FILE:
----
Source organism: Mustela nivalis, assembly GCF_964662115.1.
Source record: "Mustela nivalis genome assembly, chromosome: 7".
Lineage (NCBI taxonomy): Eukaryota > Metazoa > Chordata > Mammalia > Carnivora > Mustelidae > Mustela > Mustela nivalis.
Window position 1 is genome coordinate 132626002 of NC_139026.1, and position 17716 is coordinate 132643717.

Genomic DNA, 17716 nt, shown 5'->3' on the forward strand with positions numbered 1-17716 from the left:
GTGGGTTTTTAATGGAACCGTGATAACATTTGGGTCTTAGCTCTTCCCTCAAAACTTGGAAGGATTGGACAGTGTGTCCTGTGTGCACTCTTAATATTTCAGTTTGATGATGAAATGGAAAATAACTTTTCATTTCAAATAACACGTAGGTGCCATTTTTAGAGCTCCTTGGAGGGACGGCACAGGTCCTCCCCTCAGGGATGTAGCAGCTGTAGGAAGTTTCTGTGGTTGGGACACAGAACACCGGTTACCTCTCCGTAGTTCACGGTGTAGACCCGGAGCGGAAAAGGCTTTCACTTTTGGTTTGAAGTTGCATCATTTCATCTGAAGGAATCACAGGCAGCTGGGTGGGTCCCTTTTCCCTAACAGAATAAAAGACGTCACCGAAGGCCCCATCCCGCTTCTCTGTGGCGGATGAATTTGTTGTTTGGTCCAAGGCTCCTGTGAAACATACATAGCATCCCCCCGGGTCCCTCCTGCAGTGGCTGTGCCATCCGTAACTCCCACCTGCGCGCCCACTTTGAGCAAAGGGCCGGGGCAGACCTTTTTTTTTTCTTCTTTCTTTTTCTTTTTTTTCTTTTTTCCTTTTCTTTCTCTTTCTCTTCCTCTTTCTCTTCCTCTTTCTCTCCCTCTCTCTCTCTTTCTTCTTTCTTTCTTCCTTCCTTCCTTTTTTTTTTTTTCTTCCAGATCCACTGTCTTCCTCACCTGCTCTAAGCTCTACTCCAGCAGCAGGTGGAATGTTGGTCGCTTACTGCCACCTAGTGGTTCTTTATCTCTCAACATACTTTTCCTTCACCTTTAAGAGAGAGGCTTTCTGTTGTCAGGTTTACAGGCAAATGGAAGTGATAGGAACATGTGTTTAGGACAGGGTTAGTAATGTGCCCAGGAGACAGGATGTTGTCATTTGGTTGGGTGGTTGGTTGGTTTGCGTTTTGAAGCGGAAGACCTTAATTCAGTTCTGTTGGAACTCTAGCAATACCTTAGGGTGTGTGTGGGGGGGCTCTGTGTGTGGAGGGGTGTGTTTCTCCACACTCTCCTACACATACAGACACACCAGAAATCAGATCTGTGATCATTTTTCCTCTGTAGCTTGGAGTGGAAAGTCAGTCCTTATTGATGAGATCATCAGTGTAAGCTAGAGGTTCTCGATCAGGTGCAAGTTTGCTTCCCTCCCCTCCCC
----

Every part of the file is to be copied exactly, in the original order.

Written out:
Source organism: Mustela nivalis, assembly GCF_964662115.1.
Source record: "Mustela nivalis genome assembly, chromosome: 7".
Lineage (NCBI taxonomy): Eukaryota > Metazoa > Chordata > Mammalia > Carnivora > Mustelidae > Mustela > Mustela nivalis.
Window position 1 is genome coordinate 132626002 of NC_139026.1, and position 17716 is coordinate 132643717.

Genomic DNA, 17716 nt, shown 5'->3' on the forward strand with positions numbered 1-17716 from the left:
GTGGGTTTTTAATGGAACCGTGATAACATTTGGGTCTTAGCTCTTCCCTCAAAACTTGGAAGGATTGGACAGTGTGTCCTGTGTGCACTCTTAATATTTCAGTTTGATGATGAAATGGAAAATAACTTTTCATTTCAAATAACACGTAGGTGCCATTTTTAGAGCTCCTTGGAGGGACGGCACAGGTCCTCCCCTCAGGGATGTAGCAGCTGTAGGAAGTTTCTGTGGTTGGGACACAGAACACCGGTTACCTCTCCGTAGTTCACGGTGTAGACCCGGAGCGGAAAAGGCTTTCACTTTTGGTTTGAAGTTGCATCATTTCATCTGAAGGAATCACAGGCAGCTGGGTGGGTCCCTTTTCCCTAACAGAATAAAAGACGTCACCGAAGGCCCCATCCCGCTTCTCTGTGGCGGATGAATTTGTTGTTTGGTCCAAGGCTCCTGTGAAACATACATAGCATCCCCCCGGGTCCCTCCTGCAGTGGCTGTGCCATCCGTAACTCCCACCTGCGCGCCCACTTTGAGCAAAGGGCCGGGGCAGACCTTTTTTTTTTCTTCTTTCTTTTTCTTTTTTTTCTTTTTTCCTTTTCTTTCTCTTTCTCTTCCTCTTTCTCTTCCTCTTTCTCTCCCTCTCTCTCTCTTTCTTCTTTCTTTCTTCCTTCCTTCCTTTTTTTTTTTTTCTTCCAGATCCACTGTCTTCCTCACCTGCTCTAAGCTCTACTCCAGCAGCAGGTGGAATGTTGGTCGCTTACTGCCACCTAGTGGTTCTTTATCTCTCAACATACTTTTCCTTCACCTTTAAGAGAGAGGCTTTCTGTTGTCAGGTTTACAGGCAAATGGAAGTGATAGGAACATGTGTTTAGGACAGGGTTAGTAATGTGCCCAGGAGACAGGATGTTGTCATTTGGTTGGGTGGTTGGTTGGTTTGCGTTTTGAAGCGGAAGACCTTAATTCAGTTCTGTTGGAACTCTAGCAATACCTTAGGGTGTGTGTGGGGGGGCTCTGTGTGTGGAGGGGTGTGTTTCTCCACACTCTCCTACACATACAGACACACCAGAAATCAGATCTGTGATCATTTTTCCTCTGTAGCTTGGAGTGGAAAGTCAGTCCTTATTGATGAGATCATCAGTGTAAGCTAGAGGTTCTCGATCAGGTGCAAGTTTGCTTCCCTCCCCTCCCC